Sunday, November 15, 2009

Hawks, Owls, Dogs and Cats

W took our three-pound Pomchi puppy, Bella to Dr. Cynthia Lipps office the other day for its parvovirus shot and observed an adult cat sleeping in the office. I commented that it probably slept all day after prowling all night and the Vet assistant informed me the cat was basically permanently helpless due to a near fatal hawk attack. All it did was eat and sleep and was actually content.


Now I’m not totally ignorant about predacious hawks and small animals and based on the large number of cats in my neighborhood, I never really worried too much about the flying predators. All that has changed in the last year. We own an eight-pound Shih Tzu and a three-pound Pomeranian/Chihuahua mix, called a Pomchi, plus we regularly are watching my daughter and son-in-law’s two dogs - a Yorkie (seven-pounds) and a rat terrier (twelve-pounds).


Behind our house is seventy acres of woods and swamp. Coyotes, feral hogs and even bobcats roam these woods, which tells me there is plenty of food for these predators. I’ve watched large raptors hover over the woods many times including Caracara (Mexican Eagle) and until recently; they were nothing more than a curiosity.

Not too long ago, to my surprise I watched a great horned owl land on the power line directly in my backyard. The giant bird had close to five feet of wingspan and it sat in the near darkness and turned its head slowly this way and that and that is when I realized how terrifying this bird of prey could be to small animals. I researched this owl species and found out they have a talon grip of over 500 pounds per square inch, as opposed to the average man’s 60 ppsi. A bird like this could snatch a full-grown raccoon or armadillo with no problem. What chance would a cat or small dog have?

My sister Connie lives out close to Dayton and she has lost a number of cats to hawks and has warned me repeatedly to watch my doggies. The whole situation has made me view these birds as a menace.

I decided to Google “hawks attacking dogs” and was surprised to see how many pet owners have lost their animals to hawks, including attacks on twenty and thirty pound dogs. Numerous people have lost their dogs while walking them on leashes and a number of folks report hawks swooping down on them while standing on their property.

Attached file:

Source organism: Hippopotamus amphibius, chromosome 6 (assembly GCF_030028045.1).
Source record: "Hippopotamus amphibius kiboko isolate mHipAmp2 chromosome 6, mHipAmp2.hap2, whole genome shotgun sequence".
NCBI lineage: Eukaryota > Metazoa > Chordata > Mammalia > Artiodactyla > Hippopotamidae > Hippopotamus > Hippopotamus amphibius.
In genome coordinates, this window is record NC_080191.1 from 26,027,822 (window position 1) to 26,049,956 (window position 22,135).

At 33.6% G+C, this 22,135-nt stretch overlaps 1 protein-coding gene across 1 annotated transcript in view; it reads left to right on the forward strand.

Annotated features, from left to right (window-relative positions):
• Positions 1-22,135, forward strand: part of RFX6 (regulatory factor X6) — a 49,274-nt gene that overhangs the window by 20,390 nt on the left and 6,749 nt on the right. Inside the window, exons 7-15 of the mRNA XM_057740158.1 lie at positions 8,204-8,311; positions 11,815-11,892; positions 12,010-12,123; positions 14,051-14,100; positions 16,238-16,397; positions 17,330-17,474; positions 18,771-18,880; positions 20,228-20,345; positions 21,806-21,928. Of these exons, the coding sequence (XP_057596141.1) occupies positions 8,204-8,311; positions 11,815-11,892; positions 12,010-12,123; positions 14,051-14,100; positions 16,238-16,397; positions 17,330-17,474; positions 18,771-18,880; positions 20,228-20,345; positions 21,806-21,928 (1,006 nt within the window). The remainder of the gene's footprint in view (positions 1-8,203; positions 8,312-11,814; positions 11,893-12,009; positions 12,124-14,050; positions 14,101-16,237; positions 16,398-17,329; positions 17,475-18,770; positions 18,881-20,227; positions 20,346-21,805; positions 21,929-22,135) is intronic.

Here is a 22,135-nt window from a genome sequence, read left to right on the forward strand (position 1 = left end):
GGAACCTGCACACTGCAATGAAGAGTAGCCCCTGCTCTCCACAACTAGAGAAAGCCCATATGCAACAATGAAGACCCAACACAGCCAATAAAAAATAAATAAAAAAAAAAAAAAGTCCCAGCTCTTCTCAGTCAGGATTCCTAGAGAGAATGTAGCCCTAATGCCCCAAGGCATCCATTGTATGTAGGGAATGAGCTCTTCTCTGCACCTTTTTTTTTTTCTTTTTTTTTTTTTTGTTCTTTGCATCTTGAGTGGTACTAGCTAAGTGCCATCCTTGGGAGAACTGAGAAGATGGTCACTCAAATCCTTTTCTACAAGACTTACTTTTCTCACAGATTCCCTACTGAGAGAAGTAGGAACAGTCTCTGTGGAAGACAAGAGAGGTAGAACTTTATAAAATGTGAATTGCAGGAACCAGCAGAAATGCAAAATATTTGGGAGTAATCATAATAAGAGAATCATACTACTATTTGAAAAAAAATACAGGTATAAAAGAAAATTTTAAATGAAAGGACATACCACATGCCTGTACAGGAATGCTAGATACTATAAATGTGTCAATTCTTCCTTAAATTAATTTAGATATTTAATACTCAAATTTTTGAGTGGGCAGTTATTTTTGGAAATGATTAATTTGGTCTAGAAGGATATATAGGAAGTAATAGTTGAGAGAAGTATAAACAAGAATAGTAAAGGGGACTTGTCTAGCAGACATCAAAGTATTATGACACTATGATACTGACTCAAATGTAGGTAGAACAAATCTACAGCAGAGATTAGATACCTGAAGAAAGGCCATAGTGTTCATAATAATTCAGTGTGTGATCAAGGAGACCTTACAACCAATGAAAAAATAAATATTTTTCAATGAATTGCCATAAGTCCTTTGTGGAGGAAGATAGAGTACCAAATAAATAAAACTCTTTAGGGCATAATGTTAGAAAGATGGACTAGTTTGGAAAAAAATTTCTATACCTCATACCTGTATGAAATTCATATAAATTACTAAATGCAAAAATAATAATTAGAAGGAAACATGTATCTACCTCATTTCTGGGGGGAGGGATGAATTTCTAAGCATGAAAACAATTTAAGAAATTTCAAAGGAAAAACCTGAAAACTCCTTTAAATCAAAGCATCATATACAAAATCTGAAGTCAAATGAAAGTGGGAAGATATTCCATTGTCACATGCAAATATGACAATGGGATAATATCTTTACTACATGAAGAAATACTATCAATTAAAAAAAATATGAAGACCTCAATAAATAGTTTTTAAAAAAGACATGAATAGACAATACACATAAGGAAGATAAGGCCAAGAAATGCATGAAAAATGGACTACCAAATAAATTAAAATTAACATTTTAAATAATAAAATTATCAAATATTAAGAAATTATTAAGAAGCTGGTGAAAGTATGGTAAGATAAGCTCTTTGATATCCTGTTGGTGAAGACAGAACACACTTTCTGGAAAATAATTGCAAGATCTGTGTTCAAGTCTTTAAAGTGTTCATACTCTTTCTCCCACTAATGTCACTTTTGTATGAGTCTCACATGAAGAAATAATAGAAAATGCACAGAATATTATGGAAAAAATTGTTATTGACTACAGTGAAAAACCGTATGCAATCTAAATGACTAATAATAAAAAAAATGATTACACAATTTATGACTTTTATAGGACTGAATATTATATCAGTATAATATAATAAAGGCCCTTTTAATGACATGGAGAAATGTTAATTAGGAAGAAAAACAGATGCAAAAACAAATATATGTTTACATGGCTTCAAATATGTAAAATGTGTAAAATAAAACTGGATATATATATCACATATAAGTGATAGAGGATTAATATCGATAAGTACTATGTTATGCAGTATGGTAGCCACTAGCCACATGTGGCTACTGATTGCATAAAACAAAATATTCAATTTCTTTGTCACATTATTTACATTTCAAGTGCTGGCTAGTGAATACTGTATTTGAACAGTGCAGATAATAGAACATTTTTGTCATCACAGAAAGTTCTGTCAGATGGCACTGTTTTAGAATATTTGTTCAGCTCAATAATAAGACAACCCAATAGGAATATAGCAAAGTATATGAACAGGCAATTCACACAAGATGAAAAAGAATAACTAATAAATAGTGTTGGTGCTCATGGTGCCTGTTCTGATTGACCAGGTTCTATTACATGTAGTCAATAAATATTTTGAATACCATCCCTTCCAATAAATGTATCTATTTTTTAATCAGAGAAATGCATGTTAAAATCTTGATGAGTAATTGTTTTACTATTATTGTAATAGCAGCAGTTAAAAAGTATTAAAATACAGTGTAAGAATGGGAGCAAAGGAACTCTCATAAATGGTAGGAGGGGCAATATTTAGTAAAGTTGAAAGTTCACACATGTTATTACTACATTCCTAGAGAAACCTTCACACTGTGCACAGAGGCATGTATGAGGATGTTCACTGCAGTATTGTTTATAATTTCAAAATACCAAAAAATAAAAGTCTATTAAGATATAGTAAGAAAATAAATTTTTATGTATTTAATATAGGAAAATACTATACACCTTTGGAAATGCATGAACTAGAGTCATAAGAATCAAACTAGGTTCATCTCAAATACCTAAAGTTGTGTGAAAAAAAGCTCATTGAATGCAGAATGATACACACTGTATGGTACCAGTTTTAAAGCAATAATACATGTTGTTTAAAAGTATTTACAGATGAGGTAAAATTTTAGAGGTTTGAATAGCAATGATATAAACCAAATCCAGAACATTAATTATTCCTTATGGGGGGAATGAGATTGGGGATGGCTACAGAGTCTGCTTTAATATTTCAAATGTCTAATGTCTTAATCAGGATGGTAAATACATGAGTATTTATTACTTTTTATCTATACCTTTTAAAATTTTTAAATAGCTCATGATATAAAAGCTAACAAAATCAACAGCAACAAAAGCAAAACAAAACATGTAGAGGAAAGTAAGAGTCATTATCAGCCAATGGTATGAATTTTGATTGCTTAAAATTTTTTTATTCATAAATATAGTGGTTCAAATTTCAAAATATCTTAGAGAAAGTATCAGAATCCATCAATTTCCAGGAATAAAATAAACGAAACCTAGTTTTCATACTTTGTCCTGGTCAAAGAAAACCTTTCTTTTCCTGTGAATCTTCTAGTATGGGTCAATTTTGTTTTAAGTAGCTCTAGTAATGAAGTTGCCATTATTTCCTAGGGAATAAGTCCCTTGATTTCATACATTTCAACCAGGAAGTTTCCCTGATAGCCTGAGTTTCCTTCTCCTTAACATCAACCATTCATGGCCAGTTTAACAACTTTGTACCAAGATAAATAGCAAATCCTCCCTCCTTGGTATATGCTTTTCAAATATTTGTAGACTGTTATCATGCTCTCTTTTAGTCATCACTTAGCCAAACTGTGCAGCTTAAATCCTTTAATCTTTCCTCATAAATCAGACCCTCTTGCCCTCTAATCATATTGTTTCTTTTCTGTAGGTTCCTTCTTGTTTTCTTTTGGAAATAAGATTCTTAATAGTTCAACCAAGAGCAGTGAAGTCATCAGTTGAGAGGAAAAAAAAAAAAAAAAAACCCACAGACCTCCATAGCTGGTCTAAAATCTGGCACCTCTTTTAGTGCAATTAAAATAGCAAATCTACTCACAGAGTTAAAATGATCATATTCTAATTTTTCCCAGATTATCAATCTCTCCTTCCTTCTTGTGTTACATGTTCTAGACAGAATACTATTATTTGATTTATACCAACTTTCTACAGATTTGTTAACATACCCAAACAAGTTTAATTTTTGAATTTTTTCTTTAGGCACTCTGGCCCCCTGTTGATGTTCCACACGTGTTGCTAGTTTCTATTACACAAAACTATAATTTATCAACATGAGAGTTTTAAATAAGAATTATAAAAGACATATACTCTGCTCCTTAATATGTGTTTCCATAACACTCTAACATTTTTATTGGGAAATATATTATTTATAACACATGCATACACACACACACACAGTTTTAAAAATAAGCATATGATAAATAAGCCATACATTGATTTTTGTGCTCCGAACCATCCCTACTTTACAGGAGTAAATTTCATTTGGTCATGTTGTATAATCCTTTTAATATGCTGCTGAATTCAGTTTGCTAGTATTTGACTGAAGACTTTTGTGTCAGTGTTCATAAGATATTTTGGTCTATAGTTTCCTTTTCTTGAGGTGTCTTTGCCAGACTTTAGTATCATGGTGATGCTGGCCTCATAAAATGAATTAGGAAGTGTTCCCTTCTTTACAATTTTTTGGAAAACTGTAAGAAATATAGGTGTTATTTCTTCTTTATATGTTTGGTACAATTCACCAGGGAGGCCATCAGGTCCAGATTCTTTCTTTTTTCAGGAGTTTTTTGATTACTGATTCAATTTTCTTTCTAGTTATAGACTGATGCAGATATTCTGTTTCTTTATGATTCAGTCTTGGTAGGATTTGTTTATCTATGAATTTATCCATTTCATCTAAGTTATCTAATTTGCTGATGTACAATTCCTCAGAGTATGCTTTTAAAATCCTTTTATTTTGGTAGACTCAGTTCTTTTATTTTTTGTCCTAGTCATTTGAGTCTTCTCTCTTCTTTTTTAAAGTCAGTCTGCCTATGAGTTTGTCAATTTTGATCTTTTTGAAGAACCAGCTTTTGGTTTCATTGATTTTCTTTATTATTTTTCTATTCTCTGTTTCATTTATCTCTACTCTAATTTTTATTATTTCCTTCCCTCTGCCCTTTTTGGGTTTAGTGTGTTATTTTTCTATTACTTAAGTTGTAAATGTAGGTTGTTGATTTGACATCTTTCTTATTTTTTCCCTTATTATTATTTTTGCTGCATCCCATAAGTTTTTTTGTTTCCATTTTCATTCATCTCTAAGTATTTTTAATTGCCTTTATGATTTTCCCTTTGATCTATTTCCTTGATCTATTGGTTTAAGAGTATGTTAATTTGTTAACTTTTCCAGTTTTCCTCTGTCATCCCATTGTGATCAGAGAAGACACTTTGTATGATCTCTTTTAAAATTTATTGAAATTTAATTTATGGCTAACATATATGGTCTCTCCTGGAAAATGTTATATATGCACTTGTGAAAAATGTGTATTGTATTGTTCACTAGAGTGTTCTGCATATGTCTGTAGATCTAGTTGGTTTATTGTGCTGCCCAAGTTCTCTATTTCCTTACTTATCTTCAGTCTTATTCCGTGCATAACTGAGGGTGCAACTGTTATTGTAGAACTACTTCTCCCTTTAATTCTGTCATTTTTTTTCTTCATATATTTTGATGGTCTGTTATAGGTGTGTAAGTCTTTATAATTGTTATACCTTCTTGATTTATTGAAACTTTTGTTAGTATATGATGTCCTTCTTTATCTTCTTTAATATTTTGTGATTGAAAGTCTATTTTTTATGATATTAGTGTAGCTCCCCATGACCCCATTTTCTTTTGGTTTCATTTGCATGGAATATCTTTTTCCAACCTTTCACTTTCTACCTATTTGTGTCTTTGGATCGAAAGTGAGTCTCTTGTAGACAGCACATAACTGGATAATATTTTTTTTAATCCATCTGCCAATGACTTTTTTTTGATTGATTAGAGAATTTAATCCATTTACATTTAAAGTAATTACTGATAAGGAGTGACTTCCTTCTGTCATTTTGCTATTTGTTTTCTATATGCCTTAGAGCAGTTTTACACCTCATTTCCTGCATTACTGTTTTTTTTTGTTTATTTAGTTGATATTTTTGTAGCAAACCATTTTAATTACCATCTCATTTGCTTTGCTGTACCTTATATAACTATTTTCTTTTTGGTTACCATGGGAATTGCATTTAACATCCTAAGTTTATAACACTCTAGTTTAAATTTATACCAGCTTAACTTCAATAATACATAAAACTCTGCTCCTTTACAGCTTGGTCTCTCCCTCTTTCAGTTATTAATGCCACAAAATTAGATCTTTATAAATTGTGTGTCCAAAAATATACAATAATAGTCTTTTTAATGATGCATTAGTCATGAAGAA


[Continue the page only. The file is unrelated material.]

My wife and I now grab our dogs any time we see a hawk hovering nearby, but our nightly visits to the backyard so our dogs can “potty” leave us almost helpless to stop an attack by an airborne predator. About fifteen years ago, I had a Pomeranian-Shih Tzu mix that ran off into the woods and we never saw her again. To this day I believe a coyote got her, or maybe a bobcat.

People who are not pet lovers won’t see this column as a big deal, but those of us who care for animals need to take note and as habitat disappears, watch for aerial predators when we have our pets in the yard. One lady suggested stepping on their wings when they pounce on your pet, as she warns they will not surrender your pet easily. I hope I never experience any of this, as my pets are like family and it would be too hard to bear.

2 comments:

Anonymous said...

Bert, there was a lady in the front of the neighborhood who had her little POM picked up by some large Bird, not an owl..and I had an OWL pick up a full grown chicken before...and ended up dropping it on top of the house. Our little dogs wouldnt stand a chance if the right bird was there...and you live right in their flight path....

Anonymous said...

Bert, it's not just hawks. A few years ago my brother took my elderly basset out around 3am in the front yard (the back had been sprayed that day) and she was on a leash. To say she was mild tempered would be an understatement. My 6 foot 6 brother and she were immediately attacked out of nowhere by a neighborhood pit bull. Our dog just stood there. My brother wrestled her while we ran out to help at his yells. She was injured and Dr. Lipps said were were lucky anyone got out alive. The police took the dog away (but it was friendly to them) and the animal control implied it was our fault. The next day the dog was back at home and attacked and killed a neighbor's dog the next day (and the neighbors still have it).

Truth is that small dogs can be attacked at night by anything. Cyotes, raccoons, you name it. The best thing to do is to keep them on a leash at night and stay close. Small dogs/cats are just food for larger ones.

For us, we keep our dog close by when there are dogs/large birds out. Baytown is still far enough out to have some very large coons that can hurt a dog badly.

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